Daigle: Unbeaten? Wiz knows all about it

Published 12:00 am Friday, September 17, 2004

Twenty-five years later the glitter in Davey Whitney’s eye about his 1978-79 Alcorn team hasn’t diminished a bit. While you won’t catch him declaring it was his best team ever, the Braves that year did what St. Joseph’s just did and six teams have accomplished in the last 30 years.

Go undefeated.

But that wasn’t all, Whitney said of his 26-0 club that went two rounds deep in the NIT. But much like this year with St. Joseph’s and Stanford going down to the wire chasing a perfect record, Whitney’s Braves did the same in that 1978-79 season with Indiana State and its standout player, Larry Bird.

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&uot;It’s tough to come away in any conference undefeated &045; I don’t think in the SWAC we’ve had that many teams undefeated,&uot; said Whitney, now living in Biloxi. &uot;We won the conference four straight years, and I think we won 24 or 26 straight, but that’s kind of unheard of now. We had quality people, and that’s why we did so well.&uot;

It’s about as unheard of as a coach staying 27 years at an under-the-radar school like Alcorn. But the man who had 567 wins had some dominant teams in the late 1970s and early 1980s, running the table on the SWAC during a time of transition for the conference from NAIA to NCAA.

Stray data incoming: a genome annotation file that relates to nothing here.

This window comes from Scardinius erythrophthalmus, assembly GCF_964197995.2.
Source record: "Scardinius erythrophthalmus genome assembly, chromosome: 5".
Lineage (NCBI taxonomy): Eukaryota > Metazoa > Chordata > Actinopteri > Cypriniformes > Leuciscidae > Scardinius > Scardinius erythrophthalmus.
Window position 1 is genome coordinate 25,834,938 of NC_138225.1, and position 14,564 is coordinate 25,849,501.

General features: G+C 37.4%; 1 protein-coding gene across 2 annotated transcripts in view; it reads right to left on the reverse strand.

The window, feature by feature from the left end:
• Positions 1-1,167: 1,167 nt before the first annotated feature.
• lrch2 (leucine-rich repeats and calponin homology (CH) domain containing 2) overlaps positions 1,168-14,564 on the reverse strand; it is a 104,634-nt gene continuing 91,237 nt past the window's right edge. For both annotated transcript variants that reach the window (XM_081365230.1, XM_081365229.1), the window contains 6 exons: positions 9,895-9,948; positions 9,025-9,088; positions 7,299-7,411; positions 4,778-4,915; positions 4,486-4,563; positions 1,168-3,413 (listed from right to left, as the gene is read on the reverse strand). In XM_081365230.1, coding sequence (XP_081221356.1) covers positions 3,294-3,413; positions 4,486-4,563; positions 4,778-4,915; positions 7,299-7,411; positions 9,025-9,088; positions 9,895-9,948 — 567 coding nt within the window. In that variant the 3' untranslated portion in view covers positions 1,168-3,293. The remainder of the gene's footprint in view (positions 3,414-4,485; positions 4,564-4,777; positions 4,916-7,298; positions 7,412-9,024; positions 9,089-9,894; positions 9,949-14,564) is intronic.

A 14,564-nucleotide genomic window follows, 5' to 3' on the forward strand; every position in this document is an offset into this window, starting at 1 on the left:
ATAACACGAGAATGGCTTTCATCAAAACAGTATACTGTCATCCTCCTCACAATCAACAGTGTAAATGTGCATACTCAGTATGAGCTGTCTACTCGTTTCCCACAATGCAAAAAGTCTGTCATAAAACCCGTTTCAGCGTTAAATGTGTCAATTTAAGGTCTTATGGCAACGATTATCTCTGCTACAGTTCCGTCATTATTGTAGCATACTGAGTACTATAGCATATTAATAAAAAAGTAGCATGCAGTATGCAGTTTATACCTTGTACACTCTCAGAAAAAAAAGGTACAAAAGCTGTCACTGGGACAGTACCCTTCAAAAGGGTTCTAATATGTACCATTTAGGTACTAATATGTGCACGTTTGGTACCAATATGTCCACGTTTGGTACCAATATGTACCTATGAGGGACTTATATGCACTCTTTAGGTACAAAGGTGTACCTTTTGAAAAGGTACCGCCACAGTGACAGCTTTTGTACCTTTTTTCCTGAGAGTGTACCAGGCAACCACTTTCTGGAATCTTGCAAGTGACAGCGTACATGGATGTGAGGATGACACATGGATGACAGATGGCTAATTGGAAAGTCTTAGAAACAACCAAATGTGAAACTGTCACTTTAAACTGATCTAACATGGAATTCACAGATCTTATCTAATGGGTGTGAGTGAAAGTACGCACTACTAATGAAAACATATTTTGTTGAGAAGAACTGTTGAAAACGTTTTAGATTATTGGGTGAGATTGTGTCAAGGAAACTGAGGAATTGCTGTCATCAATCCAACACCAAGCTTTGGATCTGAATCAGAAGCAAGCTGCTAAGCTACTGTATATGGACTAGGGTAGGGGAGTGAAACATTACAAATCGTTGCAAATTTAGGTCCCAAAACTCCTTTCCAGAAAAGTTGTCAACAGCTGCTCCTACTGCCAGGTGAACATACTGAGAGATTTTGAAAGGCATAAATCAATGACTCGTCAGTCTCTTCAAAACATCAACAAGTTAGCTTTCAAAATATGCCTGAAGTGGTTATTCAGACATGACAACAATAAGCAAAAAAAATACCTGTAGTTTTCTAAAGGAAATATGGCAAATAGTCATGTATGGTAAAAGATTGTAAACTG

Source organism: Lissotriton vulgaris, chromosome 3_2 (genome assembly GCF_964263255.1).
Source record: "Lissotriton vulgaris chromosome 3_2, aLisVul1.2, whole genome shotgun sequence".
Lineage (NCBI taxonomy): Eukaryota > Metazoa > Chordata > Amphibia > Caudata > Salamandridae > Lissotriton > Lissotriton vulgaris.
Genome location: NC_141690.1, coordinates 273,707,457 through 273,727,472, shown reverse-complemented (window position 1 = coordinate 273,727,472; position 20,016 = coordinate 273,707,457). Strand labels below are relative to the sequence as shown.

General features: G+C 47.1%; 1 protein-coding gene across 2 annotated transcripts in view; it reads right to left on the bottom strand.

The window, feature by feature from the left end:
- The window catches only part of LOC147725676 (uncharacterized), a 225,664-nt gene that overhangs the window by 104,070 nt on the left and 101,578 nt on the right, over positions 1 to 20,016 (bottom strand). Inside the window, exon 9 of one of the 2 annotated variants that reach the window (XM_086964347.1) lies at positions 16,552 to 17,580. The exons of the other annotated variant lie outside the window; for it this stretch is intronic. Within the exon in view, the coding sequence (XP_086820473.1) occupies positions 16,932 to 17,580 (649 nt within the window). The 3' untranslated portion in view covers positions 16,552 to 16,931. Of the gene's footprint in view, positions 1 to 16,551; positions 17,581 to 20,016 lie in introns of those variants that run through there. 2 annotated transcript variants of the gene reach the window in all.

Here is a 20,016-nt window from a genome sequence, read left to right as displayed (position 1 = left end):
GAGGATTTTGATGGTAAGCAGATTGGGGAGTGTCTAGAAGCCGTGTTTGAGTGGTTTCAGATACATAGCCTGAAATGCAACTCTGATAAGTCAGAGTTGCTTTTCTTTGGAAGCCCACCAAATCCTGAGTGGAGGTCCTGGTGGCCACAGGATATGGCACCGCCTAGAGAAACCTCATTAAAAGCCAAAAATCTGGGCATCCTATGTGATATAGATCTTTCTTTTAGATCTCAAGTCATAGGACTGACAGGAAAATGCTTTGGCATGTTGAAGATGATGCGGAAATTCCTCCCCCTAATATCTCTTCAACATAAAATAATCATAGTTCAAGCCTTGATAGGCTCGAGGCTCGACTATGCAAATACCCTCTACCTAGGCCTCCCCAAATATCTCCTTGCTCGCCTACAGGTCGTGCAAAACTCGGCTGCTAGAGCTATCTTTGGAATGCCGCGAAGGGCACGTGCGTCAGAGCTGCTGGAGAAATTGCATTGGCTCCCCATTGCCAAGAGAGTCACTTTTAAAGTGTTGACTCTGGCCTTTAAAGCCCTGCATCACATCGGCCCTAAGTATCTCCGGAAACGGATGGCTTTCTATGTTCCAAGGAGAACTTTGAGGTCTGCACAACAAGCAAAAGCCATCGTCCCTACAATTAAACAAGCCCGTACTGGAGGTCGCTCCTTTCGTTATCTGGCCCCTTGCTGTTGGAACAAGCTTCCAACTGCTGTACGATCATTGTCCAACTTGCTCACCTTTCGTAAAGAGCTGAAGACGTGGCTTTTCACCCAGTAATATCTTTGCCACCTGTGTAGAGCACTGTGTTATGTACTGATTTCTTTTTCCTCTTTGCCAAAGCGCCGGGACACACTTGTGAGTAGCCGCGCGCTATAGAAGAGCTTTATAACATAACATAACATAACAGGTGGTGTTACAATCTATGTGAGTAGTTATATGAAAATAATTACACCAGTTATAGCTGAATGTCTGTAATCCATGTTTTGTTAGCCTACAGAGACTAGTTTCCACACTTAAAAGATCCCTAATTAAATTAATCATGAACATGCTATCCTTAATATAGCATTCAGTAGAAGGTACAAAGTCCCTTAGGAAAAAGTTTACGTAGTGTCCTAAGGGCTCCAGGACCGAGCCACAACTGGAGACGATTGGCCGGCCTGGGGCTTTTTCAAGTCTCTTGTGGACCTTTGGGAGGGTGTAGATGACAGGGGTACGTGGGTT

That’s why that 1978-79 team got a measly ticket to the NIT and not the Big Dance.

Whitney, like coaches at Jackson State and Mississippi Valley at the time, was fortunate since most of the majority white schools didn’t recruit black players and not many schools from outside the state came in looking for talent. Whitney got players like Larry Smith, who played 13 years in the NBA and is now an assistant with the Atlanta Hawks.

But that undefeated team helped change that.

&uot;It was a different time,&uot; Whitney said. &uot;I was my own biggest enemy because when we became successful, everybody else started looking and coming into Mississippi. I remember USM coach (M.K.) Turk made a comment &045; ‘Whitney is getting all the players, so they must be able to play.’ He got those players, and they won the NIT. Louisville came in, and everybody started coming into the state of Mississippi.&uot;

Things, however, really came together for that undefeated team late in the season as the Braves pounded their way through their regular season before facing Mississippi State in Starkville in the NIT.

Billed as the first contest pitting a majority white school against a majority black school in Mississippi, the game made headlines. And the Braves came away an 80-78 winner.

That put the Braves in the second round against Indiana and head coach Bobby Knight in Bloomington, and the Hoosiers escaped with a 73-69 win.

Now 25 years later that season is still being recalled, and not many have forgotten.

&uot;It’s something the school can be proud of and all the players can be proud of,&uot; he said. &uot;Not many teams have done that. It’s a hallmark for the state of Mississippi. It makes me feel good.&uot;

Adam Daigle

is sports editor of The Natchez Democrat. Reach him at (601) 445-3632 or at